Former occupation PM Netanyahu calls for far-right party union
Former Israeli occupation Prime Minister Benjamin Netanyahu is diving head-first into the ultra-nationalism and Zionist extremism as he tries to garner more allies to secure more seats in the Knesset.
Former Israeli occupation Prime Minister Benjamin Netanyahu called on Tuesday for unity among the ranks of far-right Israeli parties, namely extremist Zionist Itamar Ben Gvir's Otzma Yehudit party and Betzalel Smotrich's Religious Zionism party, Israeli media reported Tuesday.
Smotrich welcomed the call for uniting of far-right Zionist parties. However, Ben Gvir was not too fond of the statement, as he accused his former political partner, Smotrich, of slowing him down due to his delayed actions.
Ben Gvir is one of the most notorious Israeli politicians, as he is infamous for constantly carrying out provocative tours in Al-Aqsa mosque and rallying illegal Israeli settlers that call for the death of Arabs and Palestinians alike while chanting racist slogans and slurs against Muslims and Arabs.
Both the extremist Zionists ran together in the 2021 election, but it seems that their political partnership is over, as their negotiations to submit a joint electoral list in the upcoming November election fell apart last week. Ben Gvir has accused Smotrich of "negotiating in bad faith" and not compromising or making any concessions.
Netanyahu posted a video on social media pleading with the two extremists to mend their ties and resurrect their alliance, which he previously did ahead of the 2019 and 2021 elections.
"For all of us, there is one mission: to establish a strong and stable national government for the coming four years. But before we can do that, we need one thing: to unite the forces and not to spread them out," Netanyahu said as he desperately claws for power after he was ousted in May of last year.
"Therefore, I call on the Religious Zionist party and Otzma Yehudit to run together in the elections. We can’t take the risk. Only running together will ensure that these parties will pass the electoral threshold with certainty," the former Israeli leader added.
Netanyahu is only concerned with the two extremists due to his fears that their disunity would take away votes that would otherwise be in his favor. If one of them falls under the 3.25% electoral threshold, precious votes would be taken out of Netanyahu's path.
"Only running together will guarantee a government without the Joint List," Netanyahu said in reference to the coalition comprised in its majority of Arab parties.
Smotrich responded to Netanyahu's calls for the rallying of far-right Zionism, saying he agreed with what the Likud leader was saying and asking Ben Gvir to "sit down tomorrow with the real goal of advancing a joint run for the sake of a right-wing victory in the election."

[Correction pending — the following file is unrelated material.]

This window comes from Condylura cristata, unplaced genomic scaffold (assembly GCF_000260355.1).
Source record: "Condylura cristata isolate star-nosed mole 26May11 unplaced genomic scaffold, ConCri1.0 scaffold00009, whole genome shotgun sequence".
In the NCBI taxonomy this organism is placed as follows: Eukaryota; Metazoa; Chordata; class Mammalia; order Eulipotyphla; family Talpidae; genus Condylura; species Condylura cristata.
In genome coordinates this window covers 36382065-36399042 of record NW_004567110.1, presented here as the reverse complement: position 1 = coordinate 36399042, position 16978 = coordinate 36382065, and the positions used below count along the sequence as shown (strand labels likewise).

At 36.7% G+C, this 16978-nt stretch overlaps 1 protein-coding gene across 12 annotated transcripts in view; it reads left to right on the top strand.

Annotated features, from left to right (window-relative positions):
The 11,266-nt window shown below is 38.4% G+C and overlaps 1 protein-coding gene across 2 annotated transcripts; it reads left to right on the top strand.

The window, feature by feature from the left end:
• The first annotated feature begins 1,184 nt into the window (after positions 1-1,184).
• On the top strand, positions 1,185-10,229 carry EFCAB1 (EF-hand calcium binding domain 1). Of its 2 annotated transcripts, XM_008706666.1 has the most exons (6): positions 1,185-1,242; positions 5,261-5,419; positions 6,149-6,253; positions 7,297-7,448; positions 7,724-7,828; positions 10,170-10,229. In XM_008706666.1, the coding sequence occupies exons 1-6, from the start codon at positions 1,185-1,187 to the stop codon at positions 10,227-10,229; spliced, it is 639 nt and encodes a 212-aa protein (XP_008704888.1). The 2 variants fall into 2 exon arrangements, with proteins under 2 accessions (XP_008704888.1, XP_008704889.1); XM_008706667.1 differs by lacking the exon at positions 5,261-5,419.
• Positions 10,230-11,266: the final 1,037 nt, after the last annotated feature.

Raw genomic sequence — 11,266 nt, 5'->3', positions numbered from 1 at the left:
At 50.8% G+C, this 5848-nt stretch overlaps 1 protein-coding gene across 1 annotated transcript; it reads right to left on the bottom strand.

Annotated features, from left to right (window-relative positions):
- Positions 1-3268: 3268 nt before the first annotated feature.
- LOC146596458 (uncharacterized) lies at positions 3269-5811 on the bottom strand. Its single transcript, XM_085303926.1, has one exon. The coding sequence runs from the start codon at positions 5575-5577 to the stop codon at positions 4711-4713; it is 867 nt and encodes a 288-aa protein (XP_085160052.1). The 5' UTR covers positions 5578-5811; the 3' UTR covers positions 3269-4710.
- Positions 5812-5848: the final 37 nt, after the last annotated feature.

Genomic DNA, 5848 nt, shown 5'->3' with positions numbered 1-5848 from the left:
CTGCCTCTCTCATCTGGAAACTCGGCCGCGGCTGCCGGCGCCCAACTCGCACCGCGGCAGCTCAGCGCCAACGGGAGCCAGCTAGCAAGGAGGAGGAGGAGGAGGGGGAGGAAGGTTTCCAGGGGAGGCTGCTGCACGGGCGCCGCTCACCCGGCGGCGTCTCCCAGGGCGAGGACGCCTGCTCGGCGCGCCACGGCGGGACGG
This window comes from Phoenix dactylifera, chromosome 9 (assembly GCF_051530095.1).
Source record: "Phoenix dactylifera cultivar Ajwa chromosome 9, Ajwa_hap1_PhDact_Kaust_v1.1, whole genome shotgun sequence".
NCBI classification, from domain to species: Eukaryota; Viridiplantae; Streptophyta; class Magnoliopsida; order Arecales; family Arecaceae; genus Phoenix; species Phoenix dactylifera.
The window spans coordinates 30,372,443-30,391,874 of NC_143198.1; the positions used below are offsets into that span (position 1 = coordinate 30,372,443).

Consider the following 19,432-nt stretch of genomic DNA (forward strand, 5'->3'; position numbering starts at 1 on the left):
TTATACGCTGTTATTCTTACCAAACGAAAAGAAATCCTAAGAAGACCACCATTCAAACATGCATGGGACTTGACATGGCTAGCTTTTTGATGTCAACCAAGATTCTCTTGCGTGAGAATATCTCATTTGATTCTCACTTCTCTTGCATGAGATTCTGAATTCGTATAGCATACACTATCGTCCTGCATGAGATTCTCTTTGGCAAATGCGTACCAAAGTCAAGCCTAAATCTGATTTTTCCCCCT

Ben Gvir, on the other hand, seemed to be less excited than his Religious Zionism counterpart, saying he has been in pursuit of unity with the latter for a month to no avail.
Netanyahu's attempts to import far-right extremism into Knesset have been met with criticism ever since he started his alliance with the aforementioned parties in pursuit of more seats and, subsequently, votes.
Otzma Yehudit and Religious Zionism ran jointly in the 2021 election due to Netanyahu brokering a deal between the two.
His list, comprised of several parties, including far-right extremist ones such as Noam, received six seats in Knesset, but recent polls have shown that the alliance could potentially receive 9-11 seats in the November 1 election.
With his MKs believing that he is driven by a personal vendetta, Netanyahu reportedly fears that Yamina will be able to secure a sizeable number of chairs in the Knesset via a coalition.
In order to lead the Israeli government, a party has to win a majority of 61 seats in the Knesset. If this was not achieved, the party with the most seats has to negotiate alliances with other parties to form a coalition.
Netanyahu has pledged that his alliance of right-wingers, ultra-nationalists, and ultra-Orthodox Jewish parties will win the upcoming vote, but polls show that he may also struggle to rally a parliamentary majority.
The Likud leader's efforts to import ultra-nationalists and far-right-wingers into Knesset have been met with criticism, even from Netanyahu's closest allies. Even the pro-Israeli occupation lobby in the US, AIPAC, which practically never criticizes Israeli politicians, has criticized Netanyahu over his actions.